If you want to subscribe to iLook China, there is a “Subscribe” button at the top of the screen in the menu bar.

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Bernd Hagemann’s “Sleeping Chinese”

May 27, 2015

a guest post by Tom Carter of Bernd Hagemann’s Sleeping Chinese

German businessman Bernd Hagemann arrived in China in 2002 amidst media reports of China’s impending rise to global domination. “News outlets around the world,” he writes, “were warning us about… how fast China is developing, how competitive it is, and what a tense life the Chinese people must live.”

Casual strolls down the streets of China in between boardroom meetings and networking, however, soon revealed to Hagemann a far less threatening side of China. So he took out his point-and-shoot camera and documented what he saw all around him. In just 148 pages, Hagemann’s debut photography book Sleeping Chinese swiftly dispels 9 years of chest-pounding by the PRC propaganda machine.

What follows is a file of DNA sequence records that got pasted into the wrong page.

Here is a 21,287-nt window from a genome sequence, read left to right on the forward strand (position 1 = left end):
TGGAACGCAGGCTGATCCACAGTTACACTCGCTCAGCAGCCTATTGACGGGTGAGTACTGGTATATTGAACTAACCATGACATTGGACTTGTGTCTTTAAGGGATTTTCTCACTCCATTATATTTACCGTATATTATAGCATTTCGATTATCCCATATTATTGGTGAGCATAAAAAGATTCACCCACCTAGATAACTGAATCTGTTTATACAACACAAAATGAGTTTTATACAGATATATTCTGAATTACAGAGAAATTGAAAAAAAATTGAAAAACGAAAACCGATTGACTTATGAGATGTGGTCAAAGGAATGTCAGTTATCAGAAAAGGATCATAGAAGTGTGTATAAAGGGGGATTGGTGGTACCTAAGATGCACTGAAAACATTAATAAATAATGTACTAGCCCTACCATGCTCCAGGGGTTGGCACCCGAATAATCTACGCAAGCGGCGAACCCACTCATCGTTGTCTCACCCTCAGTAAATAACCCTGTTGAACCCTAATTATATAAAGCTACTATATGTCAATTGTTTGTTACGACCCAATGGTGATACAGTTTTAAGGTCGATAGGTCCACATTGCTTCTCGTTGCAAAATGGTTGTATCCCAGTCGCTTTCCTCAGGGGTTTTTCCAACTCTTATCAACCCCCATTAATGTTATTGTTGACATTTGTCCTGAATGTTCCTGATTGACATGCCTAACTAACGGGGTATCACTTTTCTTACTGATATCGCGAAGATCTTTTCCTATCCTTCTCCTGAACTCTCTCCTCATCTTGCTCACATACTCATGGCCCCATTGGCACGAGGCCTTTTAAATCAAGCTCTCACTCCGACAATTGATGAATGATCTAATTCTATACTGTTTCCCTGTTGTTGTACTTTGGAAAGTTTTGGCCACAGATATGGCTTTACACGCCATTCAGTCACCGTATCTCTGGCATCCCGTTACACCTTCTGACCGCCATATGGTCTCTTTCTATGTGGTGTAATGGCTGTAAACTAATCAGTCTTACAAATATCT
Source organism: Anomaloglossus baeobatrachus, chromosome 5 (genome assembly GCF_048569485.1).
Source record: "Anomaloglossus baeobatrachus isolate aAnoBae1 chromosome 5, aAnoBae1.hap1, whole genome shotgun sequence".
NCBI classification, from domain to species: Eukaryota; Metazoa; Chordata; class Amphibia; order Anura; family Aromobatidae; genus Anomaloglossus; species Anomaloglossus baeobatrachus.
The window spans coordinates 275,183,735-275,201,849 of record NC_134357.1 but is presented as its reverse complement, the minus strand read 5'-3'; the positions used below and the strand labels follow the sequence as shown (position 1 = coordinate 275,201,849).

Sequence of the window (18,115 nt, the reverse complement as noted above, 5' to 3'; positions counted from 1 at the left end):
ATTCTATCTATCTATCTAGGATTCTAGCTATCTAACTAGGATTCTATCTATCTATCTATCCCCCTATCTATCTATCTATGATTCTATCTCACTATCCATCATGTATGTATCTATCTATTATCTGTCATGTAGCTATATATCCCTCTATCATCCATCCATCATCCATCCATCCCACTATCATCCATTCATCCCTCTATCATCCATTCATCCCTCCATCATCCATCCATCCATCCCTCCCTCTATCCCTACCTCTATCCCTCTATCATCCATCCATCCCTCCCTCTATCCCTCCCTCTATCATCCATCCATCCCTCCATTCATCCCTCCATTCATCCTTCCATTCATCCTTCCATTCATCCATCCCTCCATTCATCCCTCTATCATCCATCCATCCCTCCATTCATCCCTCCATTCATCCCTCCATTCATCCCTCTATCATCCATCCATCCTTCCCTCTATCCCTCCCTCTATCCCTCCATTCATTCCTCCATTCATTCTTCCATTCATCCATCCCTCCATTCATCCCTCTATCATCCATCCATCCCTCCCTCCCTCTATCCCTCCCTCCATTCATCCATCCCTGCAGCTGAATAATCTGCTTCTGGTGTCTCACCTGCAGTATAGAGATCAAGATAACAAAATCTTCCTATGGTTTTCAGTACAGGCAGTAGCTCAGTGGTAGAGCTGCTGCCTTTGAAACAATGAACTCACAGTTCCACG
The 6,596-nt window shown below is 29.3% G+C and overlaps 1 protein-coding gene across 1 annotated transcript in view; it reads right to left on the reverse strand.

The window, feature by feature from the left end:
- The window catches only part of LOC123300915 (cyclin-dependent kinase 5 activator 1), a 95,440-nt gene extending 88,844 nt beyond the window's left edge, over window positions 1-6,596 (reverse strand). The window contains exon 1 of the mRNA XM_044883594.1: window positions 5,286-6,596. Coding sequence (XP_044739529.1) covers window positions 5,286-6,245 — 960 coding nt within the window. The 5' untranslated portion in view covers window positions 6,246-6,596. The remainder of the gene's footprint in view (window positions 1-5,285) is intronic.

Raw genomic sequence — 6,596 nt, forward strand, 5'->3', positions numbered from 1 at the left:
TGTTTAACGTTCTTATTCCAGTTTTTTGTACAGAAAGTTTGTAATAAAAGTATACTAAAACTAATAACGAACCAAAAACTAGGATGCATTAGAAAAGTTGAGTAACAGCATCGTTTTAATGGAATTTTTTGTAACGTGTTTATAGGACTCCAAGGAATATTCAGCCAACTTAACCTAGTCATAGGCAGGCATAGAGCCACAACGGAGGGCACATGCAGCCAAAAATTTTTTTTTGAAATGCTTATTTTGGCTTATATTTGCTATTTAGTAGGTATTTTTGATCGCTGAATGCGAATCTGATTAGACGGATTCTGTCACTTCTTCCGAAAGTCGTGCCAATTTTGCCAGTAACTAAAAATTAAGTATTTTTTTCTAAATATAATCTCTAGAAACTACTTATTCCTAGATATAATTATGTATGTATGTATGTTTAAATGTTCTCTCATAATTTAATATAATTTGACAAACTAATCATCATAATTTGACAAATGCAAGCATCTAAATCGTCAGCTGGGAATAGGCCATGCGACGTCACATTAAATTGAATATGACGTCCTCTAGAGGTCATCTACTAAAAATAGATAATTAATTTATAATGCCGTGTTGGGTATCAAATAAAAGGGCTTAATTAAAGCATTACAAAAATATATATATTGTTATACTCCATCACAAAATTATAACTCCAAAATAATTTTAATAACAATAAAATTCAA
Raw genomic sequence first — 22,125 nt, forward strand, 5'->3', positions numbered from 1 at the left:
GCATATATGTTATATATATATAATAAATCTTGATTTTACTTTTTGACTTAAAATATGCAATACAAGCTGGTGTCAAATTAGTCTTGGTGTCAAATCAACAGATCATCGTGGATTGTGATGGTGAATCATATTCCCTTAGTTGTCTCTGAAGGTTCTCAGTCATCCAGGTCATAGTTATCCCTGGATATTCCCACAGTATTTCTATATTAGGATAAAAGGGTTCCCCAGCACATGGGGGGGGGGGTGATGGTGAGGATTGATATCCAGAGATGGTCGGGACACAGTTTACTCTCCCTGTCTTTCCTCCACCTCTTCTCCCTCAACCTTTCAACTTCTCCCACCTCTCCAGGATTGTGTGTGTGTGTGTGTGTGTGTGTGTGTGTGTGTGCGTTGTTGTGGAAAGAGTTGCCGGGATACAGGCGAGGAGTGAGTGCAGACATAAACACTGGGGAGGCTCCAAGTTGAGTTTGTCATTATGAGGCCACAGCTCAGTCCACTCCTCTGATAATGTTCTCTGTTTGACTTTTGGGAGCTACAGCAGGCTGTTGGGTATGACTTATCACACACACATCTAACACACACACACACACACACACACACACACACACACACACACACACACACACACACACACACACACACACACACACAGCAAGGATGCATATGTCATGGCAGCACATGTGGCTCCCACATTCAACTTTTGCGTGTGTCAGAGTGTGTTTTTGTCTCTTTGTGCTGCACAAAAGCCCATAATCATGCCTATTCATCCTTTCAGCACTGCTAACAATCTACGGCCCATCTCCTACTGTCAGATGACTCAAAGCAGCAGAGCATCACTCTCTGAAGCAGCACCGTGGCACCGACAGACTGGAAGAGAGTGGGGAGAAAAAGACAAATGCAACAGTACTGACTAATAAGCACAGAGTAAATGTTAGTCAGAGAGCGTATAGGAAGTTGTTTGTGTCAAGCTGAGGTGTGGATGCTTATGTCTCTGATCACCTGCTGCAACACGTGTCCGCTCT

Sleeping Chinese is a fun little novelty item the exact same dimensions as a postcard that will leave you either laughing out loud or scratching your head in perplexity. The pages are divided into 3 parts: Hard Sleepers, Soft Sleepers and Group Sleepers, a clever allusion to China’s train carriage classification system.

Hard Sleepers: “Those who snooze in hard and uncomfortable places can fall asleep anywhere – even on a pile of bricks in a construction site!” Hagemann defines.

Witness, then, the dozens of people who have drifted into deep slumber atop stones, wood, mortar blocks, concrete and even cold slabs of raw meat. The most comical of the chapter being the dozing shoe repair man balancing precariously on a saw horse with an extra 2×4 for a pillow.

Soft Sleepers: “A little more fussy than their hard sleeper comrades,” the chapter intro explains, “fussy” meaning in plastic wash bins, hammocks slung under freight trucks, sleeping lengthwise across a motor scooter and even a laborer using a tape measure to cover his eyes.